The design of the drier was kept simple to avoid using expensive or complicated modifications. It is, however, possible to further improve the efficiency of the system by recirculating the air. This will require the use of fans, automatically controlled by humidistats set at the required relative humidity, to bring in or take out air. Such an improvement is advantageous as it substantially reduces heating costs and allows for a more precise control of the relative humidity within the tunnel.

Figure II.4 shows a recirculating air tunnel drier tested in Southern Brazil by FAO (Anon, 1958). This drier was constructed locally of wood and consisted of 5 sections loaded separately with wire mesh trays. Its total capacity was of 700 to 1,400 kg. of salted fish. Above the main body of the tunnel, was the return air duct in which was installed a recirculating fan driven by a 2 HP motor. The air recirculation and linked dampers were reversed half way through the drying process to ensure even drying. A simple paper humidistat, set to operate at 55-60% RH, was used to activate a 3/4 HP centrifugal fan mounted on top of the tunnel in order to introduce fresh air. The temperature of 36° C was controlled by a thermostat located between the second and third drying sections. This thermostat activated a motor driven damper which forced incoming air through a steam heated, finned heat exchanger. Optimum drying conditions were found to be 90-100 meters/min. at a RH of 50%.

More recently, an improved tunnel drier was tested in India by Chakraborty (1977). The drier (see Figure II.5) consisted of a long tunnel divided into an upper air recirculation chamber and a lower product chamber. The lower chamber, which was tall enough for a man to walk through, contained 5 trolleys on rails, fitted with several layers of aluminium trays. These trolleys, loaded at one end of the tunnel (trolley inlet door) and off-loaded at the other end (trolley outlet door) moved at counter current to the flow of heated air. Thus, the fish moved first through warm air moistened by contact with the previous batch of fish, and then through progressively drier air as the trolleys approached the tunnel outlet door. In the upper chamber, the air was heated by steam heaters, the temperature being controlled by a thermostat and the relative humidity by humidistats which activated exhaust fans. The blower fan was capable of delivering 275-285 cubic meters/minute.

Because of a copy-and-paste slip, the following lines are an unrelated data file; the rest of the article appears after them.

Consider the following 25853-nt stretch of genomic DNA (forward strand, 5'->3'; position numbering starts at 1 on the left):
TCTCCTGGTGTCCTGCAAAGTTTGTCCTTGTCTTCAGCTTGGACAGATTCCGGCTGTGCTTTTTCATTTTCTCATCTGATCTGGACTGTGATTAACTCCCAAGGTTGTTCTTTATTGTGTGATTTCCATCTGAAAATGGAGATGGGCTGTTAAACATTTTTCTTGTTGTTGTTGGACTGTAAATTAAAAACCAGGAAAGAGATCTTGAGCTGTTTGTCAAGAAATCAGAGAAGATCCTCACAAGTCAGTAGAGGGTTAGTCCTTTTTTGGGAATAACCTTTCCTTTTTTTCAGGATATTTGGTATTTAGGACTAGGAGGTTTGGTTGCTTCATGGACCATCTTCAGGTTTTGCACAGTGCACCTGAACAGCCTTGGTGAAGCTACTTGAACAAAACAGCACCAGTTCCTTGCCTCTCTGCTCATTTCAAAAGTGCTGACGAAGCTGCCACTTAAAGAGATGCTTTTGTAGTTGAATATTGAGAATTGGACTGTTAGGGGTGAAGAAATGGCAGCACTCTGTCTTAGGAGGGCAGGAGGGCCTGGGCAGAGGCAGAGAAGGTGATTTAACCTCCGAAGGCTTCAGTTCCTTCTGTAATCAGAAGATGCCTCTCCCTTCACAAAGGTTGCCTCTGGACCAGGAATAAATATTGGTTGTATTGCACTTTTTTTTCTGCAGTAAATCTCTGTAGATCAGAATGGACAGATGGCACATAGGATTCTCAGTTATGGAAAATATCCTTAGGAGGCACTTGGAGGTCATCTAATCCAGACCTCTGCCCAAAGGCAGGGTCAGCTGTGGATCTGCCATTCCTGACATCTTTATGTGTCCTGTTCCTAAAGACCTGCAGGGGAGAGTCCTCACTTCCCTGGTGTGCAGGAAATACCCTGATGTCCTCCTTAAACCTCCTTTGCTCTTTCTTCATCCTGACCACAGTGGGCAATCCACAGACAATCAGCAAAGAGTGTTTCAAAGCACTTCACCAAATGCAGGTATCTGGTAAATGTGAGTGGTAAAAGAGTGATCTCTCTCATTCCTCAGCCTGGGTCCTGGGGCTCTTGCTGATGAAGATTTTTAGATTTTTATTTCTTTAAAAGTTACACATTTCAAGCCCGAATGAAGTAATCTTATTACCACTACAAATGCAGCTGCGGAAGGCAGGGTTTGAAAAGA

Figure II.3. Cambodian Tunnel Dryer

Figure II. 4. Brazilian Tunnel Dryer

Figure II.5. One tonne capacity tunnel dryer

During trials, the fish were prepared by washing, splitting, kench salting in tanks for 18-24 hours, draining and drying in the tunnel to 25-30% moisture for 14-16 hours. Small fish, such as sprats, were simply salted in saturated brine and dried to 15% moisture. Larger fish, such as sharks, were cut into fillets and heavily salted and dried. The products were claimed to be superior to the equivalent sun-dried product: the dried fish did not have a bad smell, its shelf life was equal to 9-12 months when stored in plastic bags and its physical appearance was better than that of sun-dried fish.

The economic viability of mechanical drying of fish depends, to a large extent, on whether adverse weather conditions (e.g. rains, extremely high temperatures) make natural drying very difficult (e.g. long drying periods, high spoilage rates) and on the difference in production costs between natural and mechanical drying at a given project site, taking into consideration the high initial capital investment costs and high energy inputs associated with mechanical drying. Given their generally superior appearance and quality, it would be reasonable to expect that higher prices could be charged for mechanically dried fish products. The higher prices could improve the profitability of these fish products. However, this does not necessarily happen in practice since consumers may not like mechanically dried fish as much as, or more than, traditional sun dried fish. They may not also be willing, or able, to afford the higher retail prices.